|Title: ||Interventions to increase the use of electronic health information by health care practitioners to improve clinical practice and patient outcomes|
|Authors: ||Fiander, Michelle ×|
Roberts, Nia W
Salzwedel, Douglas M
Tugwell, Peter #
|Issue Date: ||Mar-2015 |
|Publisher: ||Update Software|
|Series Title: ||Cochrane Database of Systematic Reviews issue:3|
|Article number: ||CD004749.|
There is a large volume of health information available, and, if applied in clinical practice, may contribute to effective patient care. Despite an abundance of information, sub-optimal care is common. Many factors influence practitioners’ use of health information, and format (electronic or other) may be one such factor.
To assess the effects of interventions aimed at improving or increasing healthcare practitioners’ use of electronic health information (EHI) on professional practice and patient outcomes.
We searched The Cochrane Library (Wiley), MEDLINE (Ovid), EMBASE (Ovid), CINAHL (EBSCO), and LISA (EBSCO) up toNovember 2013. We contacted researchers in the field and scanned reference lists of relevant articles.
We included studies that evaluated the effects of interventions to improve or increase the use of EHI by healthcare practitioners onprofessional practice and patient outcomes. We defined EHI as information accessed on a computer. We defined ’use’ as logging into EHI. We considered any healthcare practitioner involved in patient care. We included randomized, non-randomized, and cluster randomized controlled trials (RCTs, NRCTs, CRCTs), controlled clinical trials (CCTs), interrupted time series (ITS), and controlled before-and-after studies (CBAs).The comparisonswere: electronic versus printed health information; EHI on different electronic devices (e.g. desktop, laptop or tablet computers, etc.; cell / mobile phones); EHI via different user interfaces; EHI provided with or without an educational or training component; and EHI compared to no other type or source of information.
Data collection and analysis
Two review authors independently extracted data and assessed the risk of bias for each study. We used GRADE to assess the quality of the included studies. We reassessed previously excluded studies following our decision to define logins to EHI as a measure of professional behavior. We reported results in natural units. When possible, we calculated and reported median effect size (odds ratio (OR), interquartile ranges (IQR)). Due to high heterogeneity across studies, meta-analysis was not feasible.
We included two RCTs and four CRCTs involving 352 physicians, 48 residents, and 135 allied health practitioners. Overall risk of bias was low as was quality of the evidence. One comparison was supported by three studies and three comparisons were supported by single studies, but outcomes across the three studies were highly heterogeneous. We found no studies to support EHI versus no alternative. Given these factors, it was not possible to determine the relative effectiveness of interventions. All studies reported practitioner use of EHI, two reported on compliance with electronic practice guidelines, and none reported on patient outcomes. One trial (139 participants) measured guideline adherence for an electronic versus printed guideline, but reported no difference between groups (median OR 0.85, IQR 0.74 to 1.08). One small cross-over trial (10 participants) reported increased use of clinical guidelines when provided with a mobile versus stationary, desktop computer (mean use per shift: intervention group (IG) 3.6, standard deviation (SD) 1.7 vs. control group (CG) 2.0 (SD1.9), P value = 0.033). One cross-over trial (203 participants) reported that using a customized versus a generic interface had little impact on practitioners’ use of EHI (mean difference in adjusted end-of-study rate: 0.77 logins/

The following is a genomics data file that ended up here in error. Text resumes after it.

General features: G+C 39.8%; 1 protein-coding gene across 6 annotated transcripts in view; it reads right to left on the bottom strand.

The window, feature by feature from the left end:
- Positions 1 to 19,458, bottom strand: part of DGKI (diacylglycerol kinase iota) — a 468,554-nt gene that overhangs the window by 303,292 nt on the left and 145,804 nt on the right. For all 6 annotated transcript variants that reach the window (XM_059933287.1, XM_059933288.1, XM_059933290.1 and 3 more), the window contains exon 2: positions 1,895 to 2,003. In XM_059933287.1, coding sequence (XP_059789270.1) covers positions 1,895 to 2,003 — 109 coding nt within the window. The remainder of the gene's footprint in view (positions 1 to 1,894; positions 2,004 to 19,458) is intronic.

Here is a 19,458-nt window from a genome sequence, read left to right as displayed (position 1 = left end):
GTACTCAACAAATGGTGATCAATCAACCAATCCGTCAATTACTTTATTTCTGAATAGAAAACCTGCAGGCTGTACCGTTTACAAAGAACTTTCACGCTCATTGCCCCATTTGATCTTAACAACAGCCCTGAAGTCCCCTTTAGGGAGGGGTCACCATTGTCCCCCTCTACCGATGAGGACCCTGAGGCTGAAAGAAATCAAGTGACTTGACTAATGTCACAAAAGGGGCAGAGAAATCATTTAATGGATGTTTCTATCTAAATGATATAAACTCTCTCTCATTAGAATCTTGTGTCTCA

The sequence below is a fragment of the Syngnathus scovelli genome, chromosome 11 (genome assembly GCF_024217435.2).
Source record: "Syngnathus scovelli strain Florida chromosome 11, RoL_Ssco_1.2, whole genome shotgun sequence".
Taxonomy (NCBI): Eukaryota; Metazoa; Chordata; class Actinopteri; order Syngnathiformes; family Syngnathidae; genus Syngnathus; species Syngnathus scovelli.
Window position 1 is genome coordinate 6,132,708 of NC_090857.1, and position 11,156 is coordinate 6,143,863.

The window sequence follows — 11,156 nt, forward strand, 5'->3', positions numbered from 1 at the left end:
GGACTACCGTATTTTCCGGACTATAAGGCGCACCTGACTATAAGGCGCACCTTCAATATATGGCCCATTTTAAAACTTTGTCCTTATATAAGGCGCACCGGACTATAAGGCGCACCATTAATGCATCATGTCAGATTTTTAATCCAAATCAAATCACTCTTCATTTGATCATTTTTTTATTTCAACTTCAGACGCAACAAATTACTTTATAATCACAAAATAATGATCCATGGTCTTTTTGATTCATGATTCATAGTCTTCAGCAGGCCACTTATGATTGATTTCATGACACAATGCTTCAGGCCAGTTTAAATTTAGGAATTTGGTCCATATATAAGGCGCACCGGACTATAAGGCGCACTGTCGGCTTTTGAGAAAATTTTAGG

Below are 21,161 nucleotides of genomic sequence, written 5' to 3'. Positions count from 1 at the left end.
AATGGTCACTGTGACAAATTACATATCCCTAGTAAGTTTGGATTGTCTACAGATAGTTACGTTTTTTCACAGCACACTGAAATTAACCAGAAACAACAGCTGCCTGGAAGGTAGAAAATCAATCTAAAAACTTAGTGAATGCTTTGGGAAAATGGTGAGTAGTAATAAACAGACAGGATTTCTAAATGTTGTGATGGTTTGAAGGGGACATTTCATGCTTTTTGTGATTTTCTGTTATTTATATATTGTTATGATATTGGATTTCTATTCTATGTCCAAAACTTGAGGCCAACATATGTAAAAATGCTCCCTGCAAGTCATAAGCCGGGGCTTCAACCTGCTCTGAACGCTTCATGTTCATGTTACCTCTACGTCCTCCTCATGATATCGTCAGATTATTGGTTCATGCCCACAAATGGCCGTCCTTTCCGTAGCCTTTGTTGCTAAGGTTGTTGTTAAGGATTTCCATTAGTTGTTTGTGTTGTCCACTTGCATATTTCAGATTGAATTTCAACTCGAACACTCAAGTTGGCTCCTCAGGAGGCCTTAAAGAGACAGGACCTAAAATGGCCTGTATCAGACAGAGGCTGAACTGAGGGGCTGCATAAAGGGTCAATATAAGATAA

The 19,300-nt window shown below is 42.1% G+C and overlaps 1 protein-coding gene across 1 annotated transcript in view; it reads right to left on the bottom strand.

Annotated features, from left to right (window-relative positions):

month/user, 95% confidence interval (CI) CI 0.43 to 1.11). Three trials included education or training and reported increased use of EHI by practitioners following training.
This review provided no evidence that the use of EHI translates into improved clinical practice or patient outcomes, though it does suggest that when practitioners are provided with EHI and education or training, the use of EHI increases. We have defined use as the activity of logging into an EHI resource, but based on our findings use does not automatically translate to the application of EHI in practice. While using EHI may be an important component of evidence-based medicine, alone it is insufficient to improve patient care or clinical practices. For EHI to be applied in patient care, it will be necessary to understand why practitioners’ are reluctant to apply EHI when treating people, and to determine the most effective way(s) to reduce this reluctance.
|Publication status: ||published|
|KU Leuven publication type: ||IT|
|Appears in Collections:||Methodology of Educational Sciences|